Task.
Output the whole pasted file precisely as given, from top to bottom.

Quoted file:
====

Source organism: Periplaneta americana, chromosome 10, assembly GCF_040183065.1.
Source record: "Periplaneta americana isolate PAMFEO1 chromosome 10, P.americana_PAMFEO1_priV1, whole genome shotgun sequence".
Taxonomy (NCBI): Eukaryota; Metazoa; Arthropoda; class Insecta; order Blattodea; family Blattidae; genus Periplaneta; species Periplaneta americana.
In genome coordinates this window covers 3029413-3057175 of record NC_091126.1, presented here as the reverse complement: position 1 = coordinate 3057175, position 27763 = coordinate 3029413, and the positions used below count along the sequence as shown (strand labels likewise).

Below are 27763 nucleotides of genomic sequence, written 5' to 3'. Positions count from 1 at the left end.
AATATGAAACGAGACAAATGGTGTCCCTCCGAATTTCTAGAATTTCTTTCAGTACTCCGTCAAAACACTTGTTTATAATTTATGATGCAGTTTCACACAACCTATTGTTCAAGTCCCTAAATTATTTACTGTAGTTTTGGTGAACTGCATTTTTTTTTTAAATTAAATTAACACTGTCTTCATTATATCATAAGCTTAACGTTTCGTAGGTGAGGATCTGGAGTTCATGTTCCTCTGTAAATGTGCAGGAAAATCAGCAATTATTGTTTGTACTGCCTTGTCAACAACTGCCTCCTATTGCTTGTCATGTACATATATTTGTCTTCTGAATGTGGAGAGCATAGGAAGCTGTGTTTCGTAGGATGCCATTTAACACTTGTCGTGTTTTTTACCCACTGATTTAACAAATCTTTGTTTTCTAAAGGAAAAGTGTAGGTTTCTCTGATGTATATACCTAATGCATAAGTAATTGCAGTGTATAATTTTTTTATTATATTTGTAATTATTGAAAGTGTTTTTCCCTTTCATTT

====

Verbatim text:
Source organism: Periplaneta americana, chromosome 10, assembly GCF_040183065.1.
Source record: "Periplaneta americana isolate PAMFEO1 chromosome 10, P.americana_PAMFEO1_priV1, whole genome shotgun sequence".
Taxonomy (NCBI): Eukaryota; Metazoa; Arthropoda; class Insecta; order Blattodea; family Blattidae; genus Periplaneta; species Periplaneta americana.
In genome coordinates this window covers 3029413-3057175 of record NC_091126.1, presented here as the reverse complement: position 1 = coordinate 3057175, position 27763 = coordinate 3029413, and the positions used below count along the sequence as shown (strand labels likewise).

Below are 27763 nucleotides of genomic sequence, written 5' to 3'. Positions count from 1 at the left end.
AATATGAAACGAGACAAATGGTGTCCCTCCGAATTTCTAGAATTTCTTTCAGTACTCCGTCAAAACACTTGTTTATAATTTATGATGCAGTTTCACACAACCTATTGTTCAAGTCCCTAAATTATTTACTGTAGTTTTGGTGAACTGCATTTTTTTTTTAAATTAAATTAACACTGTCTTCATTATATCATAAGCTTAACGTTTCGTAGGTGAGGATCTGGAGTTCATGTTCCTCTGTAAATGTGCAGGAAAATCAGCAATTATTGTTTGTACTGCCTTGTCAACAACTGCCTCCTATTGCTTGTCATGTACATATATTTGTCTTCTGAATGTGGAGAGCATAGGAAGCTGTGTTTCGTAGGATGCCATTTAACACTTGTCGTGTTTTTTACCCACTGATTTAACAAATCTTTGTTTTCTAAAGGAAAAGTGTAGGTTTCTCTGATGTATATACCTAATGCATAAGTAATTGCAGTGTATAATTTTTTTATTATATTTGTAATTATTGAAAGTGTTTTTCCCTTTCATTT